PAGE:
Although in-car connectivity appears to be on the rise, a new study revealed that most drivers prefer to listen to the old fashioned AM/FM radio while on the road.
The study was conducted by the market research firm Ipsos in an effort to determine what audio options drivers prefer. Over 1,000 drivers over the age of 18 were asked to select all the audio options they listen to in the car. After looking at the responses, researchers uncovered:
Thomas Spinelli, vice president of Ipsos MediaCT, said it’s clear that “in spite of consumers’ love of apps and new digital products, they have a great attachment to their AM/FM radio and an overwhelming desire to keep its operation and function as it is. The in-car AM/FM radio is still a universally known audio platform and its ease of use, convenience, features and familiarity continue to make it a top consumer choice for in-car audio.”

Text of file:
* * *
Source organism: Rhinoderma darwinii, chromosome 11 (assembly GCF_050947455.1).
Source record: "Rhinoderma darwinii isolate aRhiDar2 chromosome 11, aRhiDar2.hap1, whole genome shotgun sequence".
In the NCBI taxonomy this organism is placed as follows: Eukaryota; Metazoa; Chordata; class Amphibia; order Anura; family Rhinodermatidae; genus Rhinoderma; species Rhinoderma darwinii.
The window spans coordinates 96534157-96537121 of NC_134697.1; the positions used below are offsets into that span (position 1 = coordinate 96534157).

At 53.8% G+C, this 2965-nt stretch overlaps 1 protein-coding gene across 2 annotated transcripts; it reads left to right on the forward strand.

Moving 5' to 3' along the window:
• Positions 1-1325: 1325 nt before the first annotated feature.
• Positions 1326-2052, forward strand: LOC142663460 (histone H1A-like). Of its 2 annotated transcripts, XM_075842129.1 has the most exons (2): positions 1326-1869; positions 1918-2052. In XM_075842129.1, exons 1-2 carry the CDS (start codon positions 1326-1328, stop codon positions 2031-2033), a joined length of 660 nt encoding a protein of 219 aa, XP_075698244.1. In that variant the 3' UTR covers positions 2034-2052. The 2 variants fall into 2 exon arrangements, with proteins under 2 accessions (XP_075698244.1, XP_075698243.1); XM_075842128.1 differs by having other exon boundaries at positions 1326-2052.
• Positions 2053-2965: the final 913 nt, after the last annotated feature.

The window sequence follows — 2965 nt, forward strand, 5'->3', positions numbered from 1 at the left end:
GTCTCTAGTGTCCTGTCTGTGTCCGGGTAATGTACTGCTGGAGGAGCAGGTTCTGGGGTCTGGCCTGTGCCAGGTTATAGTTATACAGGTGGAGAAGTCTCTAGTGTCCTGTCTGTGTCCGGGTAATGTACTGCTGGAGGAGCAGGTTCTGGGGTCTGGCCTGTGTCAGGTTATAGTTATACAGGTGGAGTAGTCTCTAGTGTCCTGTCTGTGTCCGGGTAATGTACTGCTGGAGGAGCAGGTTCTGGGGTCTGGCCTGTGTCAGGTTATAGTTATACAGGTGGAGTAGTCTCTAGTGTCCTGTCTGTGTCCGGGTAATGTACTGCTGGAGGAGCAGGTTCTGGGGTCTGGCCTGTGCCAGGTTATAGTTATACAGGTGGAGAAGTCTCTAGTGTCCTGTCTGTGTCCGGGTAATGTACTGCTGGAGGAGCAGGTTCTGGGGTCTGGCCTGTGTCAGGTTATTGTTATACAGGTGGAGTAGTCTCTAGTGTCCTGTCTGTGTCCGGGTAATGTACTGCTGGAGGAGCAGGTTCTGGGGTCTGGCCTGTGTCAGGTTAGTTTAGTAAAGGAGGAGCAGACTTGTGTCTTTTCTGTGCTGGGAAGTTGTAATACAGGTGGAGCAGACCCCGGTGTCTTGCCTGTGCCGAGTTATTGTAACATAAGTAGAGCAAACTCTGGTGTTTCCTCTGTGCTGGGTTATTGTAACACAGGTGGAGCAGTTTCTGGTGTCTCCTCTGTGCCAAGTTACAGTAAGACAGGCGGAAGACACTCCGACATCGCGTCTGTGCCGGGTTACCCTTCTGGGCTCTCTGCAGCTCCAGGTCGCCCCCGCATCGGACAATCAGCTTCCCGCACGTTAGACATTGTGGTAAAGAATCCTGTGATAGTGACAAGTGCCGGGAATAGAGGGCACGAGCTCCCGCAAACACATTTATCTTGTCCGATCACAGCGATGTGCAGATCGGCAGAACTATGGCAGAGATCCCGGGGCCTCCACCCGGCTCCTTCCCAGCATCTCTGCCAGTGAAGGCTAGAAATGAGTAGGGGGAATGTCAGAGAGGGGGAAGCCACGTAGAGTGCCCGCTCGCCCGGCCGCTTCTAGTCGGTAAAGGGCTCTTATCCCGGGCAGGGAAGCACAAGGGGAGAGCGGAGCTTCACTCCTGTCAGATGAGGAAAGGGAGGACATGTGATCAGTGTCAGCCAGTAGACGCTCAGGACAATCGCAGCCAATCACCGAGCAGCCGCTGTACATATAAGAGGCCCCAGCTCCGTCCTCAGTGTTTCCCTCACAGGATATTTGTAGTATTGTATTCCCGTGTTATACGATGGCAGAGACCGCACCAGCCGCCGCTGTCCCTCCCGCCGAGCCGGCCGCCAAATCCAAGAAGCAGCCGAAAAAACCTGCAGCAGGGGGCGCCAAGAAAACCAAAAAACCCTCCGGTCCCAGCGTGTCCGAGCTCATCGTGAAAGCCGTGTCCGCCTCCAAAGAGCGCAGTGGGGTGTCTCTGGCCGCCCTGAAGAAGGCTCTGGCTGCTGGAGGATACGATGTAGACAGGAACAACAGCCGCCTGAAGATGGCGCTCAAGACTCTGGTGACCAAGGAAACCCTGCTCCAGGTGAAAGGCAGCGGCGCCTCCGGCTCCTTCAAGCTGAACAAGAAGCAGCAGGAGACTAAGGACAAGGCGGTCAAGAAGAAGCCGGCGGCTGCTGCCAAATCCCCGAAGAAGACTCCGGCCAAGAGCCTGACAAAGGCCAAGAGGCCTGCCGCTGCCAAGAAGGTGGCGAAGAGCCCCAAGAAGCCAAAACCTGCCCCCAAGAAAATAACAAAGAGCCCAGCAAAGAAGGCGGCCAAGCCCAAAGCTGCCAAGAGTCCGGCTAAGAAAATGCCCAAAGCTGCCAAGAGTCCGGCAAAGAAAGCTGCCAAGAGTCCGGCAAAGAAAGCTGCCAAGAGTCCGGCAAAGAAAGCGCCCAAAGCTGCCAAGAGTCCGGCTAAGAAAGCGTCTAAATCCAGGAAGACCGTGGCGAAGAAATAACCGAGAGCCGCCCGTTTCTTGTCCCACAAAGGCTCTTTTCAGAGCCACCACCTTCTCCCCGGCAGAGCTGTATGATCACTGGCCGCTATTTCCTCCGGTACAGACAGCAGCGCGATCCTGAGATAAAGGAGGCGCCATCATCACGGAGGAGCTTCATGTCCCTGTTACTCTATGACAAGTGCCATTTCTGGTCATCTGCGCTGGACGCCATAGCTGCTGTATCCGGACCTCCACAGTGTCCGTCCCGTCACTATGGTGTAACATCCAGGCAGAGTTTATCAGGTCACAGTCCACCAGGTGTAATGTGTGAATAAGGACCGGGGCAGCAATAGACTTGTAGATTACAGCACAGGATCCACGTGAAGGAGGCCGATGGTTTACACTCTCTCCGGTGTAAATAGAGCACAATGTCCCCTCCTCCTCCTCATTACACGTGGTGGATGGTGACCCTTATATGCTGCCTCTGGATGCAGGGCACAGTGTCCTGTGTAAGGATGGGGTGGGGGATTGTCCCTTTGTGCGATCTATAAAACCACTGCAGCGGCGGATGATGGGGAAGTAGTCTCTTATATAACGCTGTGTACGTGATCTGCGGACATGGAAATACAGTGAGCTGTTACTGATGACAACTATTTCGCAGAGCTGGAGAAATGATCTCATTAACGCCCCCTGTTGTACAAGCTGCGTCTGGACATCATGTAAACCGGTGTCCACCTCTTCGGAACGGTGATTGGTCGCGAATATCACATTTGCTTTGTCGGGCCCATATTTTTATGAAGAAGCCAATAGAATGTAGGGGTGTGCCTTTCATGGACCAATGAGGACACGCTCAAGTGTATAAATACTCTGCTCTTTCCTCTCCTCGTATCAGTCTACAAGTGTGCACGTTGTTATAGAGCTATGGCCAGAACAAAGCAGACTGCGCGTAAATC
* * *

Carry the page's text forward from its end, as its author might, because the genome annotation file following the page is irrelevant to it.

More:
This study might not be music to Hyundai’s ears, as they recently announced that they plan to phase out CD players in favor of infotainment systems that rely on smartphones and bluetooth connectivity.
Related source: Radio World
Remember last week when we shared a story about driverless cars and how they’ll be more popular in 10-20 years? Well a new study says we might want to pump the brakes on driverless cars, as they’ll consume more energy than current transportation methods. Many auto experts believe that autonomous cars could help decrease fuel […]
Everyone knows how to determine if their car is running low on gas, but how can you tell if your tires are running low on air? Tire pressure is often overlooked, but proper inflation is key to extending the life of your vehicle and your tires. In fact, not only will properly inflated tires extend […]
Ahh, the sound of innovation. The McLaren automobile company recently announced that they are developing a new windshield void of windshield wipers that clears dirt and debris with the help of high frequency sound waves. McLaren chief designer Frank Stephenson said the company got the idea by studying the use of high frequency sound waves […]